In 1968, Congress enacted the Gun Control Act, which included provisions relating to the importation of firearms. As amended, one provision [Title 18 U.S.C. §925(d)(3)] provides that?
"The Secretary [of the Treasury] shall authorize a firearm or ammunition to be imported or brought into the United States or any possession thereof if the firearm or ammunition . . . is of a type . . . generally recognized as particularly suitable for or readily adaptable to sporting purposes. . . ."
During hearings of Subcommittee Number 5 of the House Committee on the Judiciary in April 1967, the Commissioner of Internal Revenue, Sheldon S. Cohen, explained that the provision "would not, and I emphasize, would not, preclude the importation of good quality sporting type firearms or of military surplus rifles or shotguns particularly suitable for or adaptable to sporting use."
Soon after the 1968 Act, what is now the Bureau of Alcohol, Tobacco and Firearms (BATF), Treasury`s agency with regulatory authority over firearm issues, adopted "Factoring Criteria" to be used to determine whether a given handgun is eligible for importation under 925(d)(3). Under the criteria, a handgun must meet certain "prerequisites" and achieve a sufficient number of points under a "point system" which awards points based upon a handgun`s overall length and height (pistols) or frame length and barrel length (revolvers), weight, caliber, frame construction, safety-related features, and miscellaneous equipment such as target sights and grips.
Despite the "sporting language" in 925(d)(3), BATF`s criteria are in some respects weighted against handguns with well-established sporting credentials. As examples, the fact that a handgun uses .22 caliber ammunition earns it relatively few points, though more target shooting is done with .22 caliber handguns than with those of any other caliber. A pistol receives 10 points for having a double-action trigger mechanism, though single-action pistols dominate many long-established target shooting activities. A pistol receives points for having a target trigger and external hammer, though most .22 caliber pistols designed for target shooting do not possess external hammers.
"Gun control" supporters incorrectly claim that the criteria prohibit the importation of only unsafe and relatively inexpensive handguns, which they incorrectly imply are one and the same. (Many relatively inexpensive handguns perform well in durability tests.) As noted, however, "safety features" are but one category addressed in the criteria. Indeed, due to the criteria`s emphasis on the size of a handgun, some handguns with well-established reputations for quality of design and manufacture, such as the relatively expensive Walther PPK, are prohibited from importation. A handgun`s sale price is not a factor determining its eligibility for importation.
Based upon their false assumptions, "gun control" supporters have proposed to adopt the criteria as a rule governing the manufacture of handguns in the U.S. Separately, they have proposed that handguns or, alternately, firearms, be prohibited from manufacture in the U.S. if they would be prohibited from importation for any reason. Among the reasons for opposing such a measure, the BATF does not consistently adhere to the criteria. When directed to do so by the Administration, the BATF has ignored the criteria to prohibit the importation of certain handguns. Further, BATF has never formally adopted criteria for rifles and shotguns and, when directed by the Administration, has prohibited the importation of rifles and shotguns that it had previously approved for importation. Ironically, in 1986, Congress enacted the Firearms Owners Protection Act, which, among other things amended 925(d)(3) to prevent precisely this kind of arbitrary decision-making. Prior to the 1986 Act, the Secretary was permitted to authorize the importation of firearms meeting the federal standard; the 1986 amendment mandated that "the Secretary shall authorize the importation" of eligible firearms. (Emphasis added.)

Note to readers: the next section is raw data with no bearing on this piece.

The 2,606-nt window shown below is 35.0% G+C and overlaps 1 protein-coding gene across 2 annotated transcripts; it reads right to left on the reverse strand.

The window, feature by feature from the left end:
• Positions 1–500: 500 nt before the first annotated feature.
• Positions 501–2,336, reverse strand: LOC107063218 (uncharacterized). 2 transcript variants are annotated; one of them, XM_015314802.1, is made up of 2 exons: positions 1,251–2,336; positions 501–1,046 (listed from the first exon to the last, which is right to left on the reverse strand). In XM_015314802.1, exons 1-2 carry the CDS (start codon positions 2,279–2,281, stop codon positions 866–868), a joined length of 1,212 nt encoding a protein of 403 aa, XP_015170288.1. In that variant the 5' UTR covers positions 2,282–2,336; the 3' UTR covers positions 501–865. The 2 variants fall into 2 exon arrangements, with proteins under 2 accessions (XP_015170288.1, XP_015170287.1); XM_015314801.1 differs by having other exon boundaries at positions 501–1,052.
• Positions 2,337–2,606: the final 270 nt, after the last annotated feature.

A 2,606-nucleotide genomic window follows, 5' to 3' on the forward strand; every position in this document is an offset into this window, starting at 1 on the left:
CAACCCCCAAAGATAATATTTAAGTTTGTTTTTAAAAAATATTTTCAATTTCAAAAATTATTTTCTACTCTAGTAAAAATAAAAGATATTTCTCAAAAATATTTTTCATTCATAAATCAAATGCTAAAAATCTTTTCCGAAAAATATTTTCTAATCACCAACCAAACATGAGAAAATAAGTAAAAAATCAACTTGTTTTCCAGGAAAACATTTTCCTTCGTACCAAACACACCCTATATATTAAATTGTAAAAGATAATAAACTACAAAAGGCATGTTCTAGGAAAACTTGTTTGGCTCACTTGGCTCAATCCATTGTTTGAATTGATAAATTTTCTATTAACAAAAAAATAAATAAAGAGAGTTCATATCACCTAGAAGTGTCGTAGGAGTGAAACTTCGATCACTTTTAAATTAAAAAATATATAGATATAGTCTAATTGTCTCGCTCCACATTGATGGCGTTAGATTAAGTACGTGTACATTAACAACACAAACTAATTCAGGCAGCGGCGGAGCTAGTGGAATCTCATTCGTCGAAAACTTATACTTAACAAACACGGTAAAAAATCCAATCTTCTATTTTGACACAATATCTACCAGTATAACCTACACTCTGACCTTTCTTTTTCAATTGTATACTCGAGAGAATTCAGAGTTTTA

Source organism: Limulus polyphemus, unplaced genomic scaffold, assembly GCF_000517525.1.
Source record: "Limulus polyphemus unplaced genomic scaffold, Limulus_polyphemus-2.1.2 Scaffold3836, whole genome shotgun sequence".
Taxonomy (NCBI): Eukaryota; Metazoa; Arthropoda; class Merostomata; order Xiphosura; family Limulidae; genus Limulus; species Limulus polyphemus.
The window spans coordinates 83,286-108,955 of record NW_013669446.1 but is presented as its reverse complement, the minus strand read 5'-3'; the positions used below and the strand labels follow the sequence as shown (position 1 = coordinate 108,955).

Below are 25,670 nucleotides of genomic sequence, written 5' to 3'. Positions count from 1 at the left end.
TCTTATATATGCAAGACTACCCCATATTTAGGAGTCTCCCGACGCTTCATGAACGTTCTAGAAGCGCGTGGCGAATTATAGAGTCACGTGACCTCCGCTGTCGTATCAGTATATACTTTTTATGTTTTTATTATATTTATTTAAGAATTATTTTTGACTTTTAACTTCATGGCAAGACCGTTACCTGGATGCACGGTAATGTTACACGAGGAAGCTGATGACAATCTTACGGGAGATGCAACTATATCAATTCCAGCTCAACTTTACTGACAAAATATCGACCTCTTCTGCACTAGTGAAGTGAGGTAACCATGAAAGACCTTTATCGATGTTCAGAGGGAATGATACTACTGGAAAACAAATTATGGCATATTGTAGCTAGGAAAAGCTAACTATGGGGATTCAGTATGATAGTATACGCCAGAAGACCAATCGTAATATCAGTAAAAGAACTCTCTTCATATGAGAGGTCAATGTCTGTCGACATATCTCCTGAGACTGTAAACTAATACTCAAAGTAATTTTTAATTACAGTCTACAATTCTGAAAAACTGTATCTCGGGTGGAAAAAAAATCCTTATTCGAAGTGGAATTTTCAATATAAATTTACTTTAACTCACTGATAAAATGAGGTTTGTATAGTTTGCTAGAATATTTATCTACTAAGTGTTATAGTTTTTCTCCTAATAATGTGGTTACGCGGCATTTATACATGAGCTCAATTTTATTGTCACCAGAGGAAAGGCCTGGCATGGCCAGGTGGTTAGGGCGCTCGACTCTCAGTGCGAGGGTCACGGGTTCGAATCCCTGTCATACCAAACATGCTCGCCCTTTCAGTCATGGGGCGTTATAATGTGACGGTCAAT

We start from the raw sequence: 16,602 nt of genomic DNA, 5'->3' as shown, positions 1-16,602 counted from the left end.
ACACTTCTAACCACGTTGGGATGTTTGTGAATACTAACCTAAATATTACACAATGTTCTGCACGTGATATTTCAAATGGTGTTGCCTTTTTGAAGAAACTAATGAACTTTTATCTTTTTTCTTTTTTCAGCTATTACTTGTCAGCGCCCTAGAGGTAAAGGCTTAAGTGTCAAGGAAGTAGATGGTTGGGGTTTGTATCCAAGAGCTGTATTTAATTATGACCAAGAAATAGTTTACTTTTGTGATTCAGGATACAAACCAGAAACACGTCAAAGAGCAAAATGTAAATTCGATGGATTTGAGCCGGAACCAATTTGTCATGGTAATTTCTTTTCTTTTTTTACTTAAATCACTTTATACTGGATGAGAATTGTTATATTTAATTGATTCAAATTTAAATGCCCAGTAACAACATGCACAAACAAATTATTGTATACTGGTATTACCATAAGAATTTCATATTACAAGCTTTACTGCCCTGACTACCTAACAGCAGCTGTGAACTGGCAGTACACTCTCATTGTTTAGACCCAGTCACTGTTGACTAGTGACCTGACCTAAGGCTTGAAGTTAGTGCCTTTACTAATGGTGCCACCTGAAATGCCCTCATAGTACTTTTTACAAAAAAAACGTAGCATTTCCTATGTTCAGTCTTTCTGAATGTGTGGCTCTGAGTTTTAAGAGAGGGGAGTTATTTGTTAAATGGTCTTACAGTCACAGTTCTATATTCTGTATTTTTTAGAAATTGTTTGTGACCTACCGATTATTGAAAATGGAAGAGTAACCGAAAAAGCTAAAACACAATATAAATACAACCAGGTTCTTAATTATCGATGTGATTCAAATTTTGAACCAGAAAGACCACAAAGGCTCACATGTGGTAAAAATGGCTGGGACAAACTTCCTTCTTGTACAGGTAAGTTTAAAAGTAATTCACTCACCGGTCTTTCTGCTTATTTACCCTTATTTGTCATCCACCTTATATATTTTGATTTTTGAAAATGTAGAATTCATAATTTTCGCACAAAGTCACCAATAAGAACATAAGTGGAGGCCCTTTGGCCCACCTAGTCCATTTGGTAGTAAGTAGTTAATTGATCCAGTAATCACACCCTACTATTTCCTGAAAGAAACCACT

There are two sections to the factoring criteria, and a handgun must satisfy the requirements of both sections to be eligible for importation.
I. Handgun Size and Safety "Prerequisites"
Pistols: A pistol must have (1) a combined length "not less than 10" with the height . . . at least 4" and the length being at least 6" and (2) "a positive manually operated safety device."
Revolvers: A revolver must (1) have a frame "of 4 1/2" minimum [and] a barrel length of at least 3" and (2) pass a "safety test" consisting of what is commonly referred to as a "drop test."
II. The "Point System"
Pistols: A pistol must earn at least 75 points from the following characteristic areas:
Overall Length For each 1/4" over 6", 1 pt.
Frame Construction If investment cast or forged steel, 15 pts.; if investment cast or forged HTS alloy, 20 pts.
Weight One pt. per ounce; most pistols weigh between 15-40 ounces.
Caliber If between .22 LR and .380 ACP, three pts.; if 9mm or larger, 10 pts.
Safety Features Firing pin block or lock, 10 pts.; locked breech, loaded chamber indicator and magazine safety, 5 pts. each; grip safety, 3 pts.
Misc. Equipment Double-action mechanism, 10 pts.; click adjustble target sight, 10 pts.; drift adjustable target sight, five pts.; target grips, five pts.; target trigger and external hammer, two pts. each.
Revolvers: A revolver must earn at least 45 points from the following characteristic areas:
Barrel length For each 1/4" over 4", 1/2 pt.
Frame construction If investment cast or forged steel, 15 pts.; if investment cast or forged HTS alloy, 20 pts.
Weight One pt. per ounce. Most revolvers weigh between 15-50 ounces.
Caliber If .22 LR and .30 to .38 S&W, three pts.; if .357 Mag. or larger, 5 pts.
Misc. Equipment Adjustable target sights, five pts.; target grips, five pts.; target hammer and trigger, five pts.